RENEGADE GARDENER

The lone voice of horticultural reason

Solenostemon

(soul-en-oh-Stem-on)
Common Name: Coleus

I can’t think of a genus of plants grown for foliage that has more to offer than Solenostemon, hereafter “Coleus,” since no one in the world refers to this genus by its Latin botanical name. Coleus you know. But have you planted Coleus lately?

Two reasons I consider Coleus highly valuable: One, they grow in part shade/shade, and are a mainstay of shady beds, shady containers and shady window boxes. Two, in the last five years, the nursery nerds have devoted thousands of hours and millions of dollars to developing varieties that grow in part to full sun. Meaning today, one can grow these fabulously colorful plants anywhere in the landscape.

‘Skyfire,’ part sun to sun, 18-24” H x 20” W

Care and Use
In terms of use in the landscape, any number, anytime, anywhere. Coleus foliage comes in such mind-boggling combinations of colors they are among the top few most colorful plants in our arsenals. Use shade varieties en masse to create carpets of color around trees and in filtered sunlight situations. Mix them in with Hosta, ferns, and other shade perennials.

Singles work great popped in here and there throughout the perennial garden. In containers, they rule. I did two large church container boxes, flanking the front door, with five varieties, 15 total plants in each box, and by early July the entrance to the church was the most glorious explosion of color you’ve ever seen. You’ll have to trust me, I never had my camera as I drove by, and of course am incapable of remembering that I have a camera in my phone.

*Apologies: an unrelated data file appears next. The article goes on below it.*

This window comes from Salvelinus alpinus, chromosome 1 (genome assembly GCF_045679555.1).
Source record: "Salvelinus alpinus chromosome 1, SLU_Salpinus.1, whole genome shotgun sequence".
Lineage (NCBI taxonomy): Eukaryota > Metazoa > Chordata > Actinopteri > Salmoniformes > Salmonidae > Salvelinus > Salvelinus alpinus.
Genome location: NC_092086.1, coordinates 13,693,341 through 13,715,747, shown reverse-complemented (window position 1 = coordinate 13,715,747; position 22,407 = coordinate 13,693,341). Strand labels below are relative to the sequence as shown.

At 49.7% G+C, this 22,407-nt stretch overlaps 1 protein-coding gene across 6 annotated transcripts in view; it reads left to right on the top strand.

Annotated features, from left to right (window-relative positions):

‘Pineapple Splash,’ sun to shade, 18-24” H x 18” W

A great trick: At the back of the perennial border, raise up a container on bricks or some form of pedestal (needn’t be fancy), then plant one of the taller coleus varieties in the container. Or do it three or five times along the back. By midseason, you have four-foot coleus looming in the background, with the perennials in front hiding the container and pedestal.

Considered annuals in the US and Canada, coleus are actually perennials, and are easy to over-winter. Dig the plants, pot them, and bring them inside before frost. Check the plants closely for insects and treat if needed. Pinch the plants down by half. Place in a bright area in the home. Add humidity by setting the container in a saucer filled with pebbles, with water to the top of the pebbles, or mist once a week with a spray bottle. Never fertilize, and water only once per week, or when top of soil is fully dry. Plant outside in spring after frost danger has passed.

‘Religious Radish,’ sun to shade, 24-42” H x 20” W

Always pinch off the flower spikes that begin to appear on plants in midseason. The blooms are OK, usually blue, but as soon as plants bloom they get tired and lose their vigor. Pinch the bloom spikes once per week and plants will continue to kick out fresh new leaves into late fall. I’ve had plants in light shade grow 32” tall with a 26” spread.

When shopping at the nursery, Proven Winners™ far and away has the best and widest variety of shade, part shade, part sun and sun coleus.

Photos (except the top one) courtesy of the Proven Winners™ Photo Gallery.

Don Engebretson
The Renegade Gardener